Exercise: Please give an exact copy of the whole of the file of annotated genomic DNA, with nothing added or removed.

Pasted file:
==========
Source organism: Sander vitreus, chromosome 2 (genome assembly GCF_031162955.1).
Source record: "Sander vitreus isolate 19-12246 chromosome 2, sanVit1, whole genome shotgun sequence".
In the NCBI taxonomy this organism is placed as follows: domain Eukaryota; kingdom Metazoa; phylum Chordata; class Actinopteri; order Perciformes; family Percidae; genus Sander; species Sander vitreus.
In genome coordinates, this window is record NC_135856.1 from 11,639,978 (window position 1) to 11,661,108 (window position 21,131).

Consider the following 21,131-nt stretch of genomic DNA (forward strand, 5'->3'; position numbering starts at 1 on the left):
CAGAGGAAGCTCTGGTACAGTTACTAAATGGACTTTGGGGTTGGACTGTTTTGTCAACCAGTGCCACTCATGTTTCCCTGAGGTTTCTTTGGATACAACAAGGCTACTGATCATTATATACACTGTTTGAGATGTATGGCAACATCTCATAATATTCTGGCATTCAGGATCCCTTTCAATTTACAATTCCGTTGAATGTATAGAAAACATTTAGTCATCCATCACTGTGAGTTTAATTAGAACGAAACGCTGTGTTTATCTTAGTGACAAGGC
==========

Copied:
Source organism: Sander vitreus, chromosome 2 (genome assembly GCF_031162955.1).
Source record: "Sander vitreus isolate 19-12246 chromosome 2, sanVit1, whole genome shotgun sequence".
In the NCBI taxonomy this organism is placed as follows: domain Eukaryota; kingdom Metazoa; phylum Chordata; class Actinopteri; order Perciformes; family Percidae; genus Sander; species Sander vitreus.
In genome coordinates, this window is record NC_135856.1 from 11,639,978 (window position 1) to 11,661,108 (window position 21,131).

Consider the following 21,131-nt stretch of genomic DNA (forward strand, 5'->3'; position numbering starts at 1 on the left):
CAGAGGAAGCTCTGGTACAGTTACTAAATGGACTTTGGGGTTGGACTGTTTTGTCAACCAGTGCCACTCATGTTTCCCTGAGGTTTCTTTGGATACAACAAGGCTACTGATCATTATATACACTGTTTGAGATGTATGGCAACATCTCATAATATTCTGGCATTCAGGATCCCTTTCAATTTACAATTCCGTTGAATGTATAGAAAACATTTAGTCATCCATCACTGTGAGTTTAATTAGAACGAAACGCTGTGTTTATCTTAGTGACAAGGC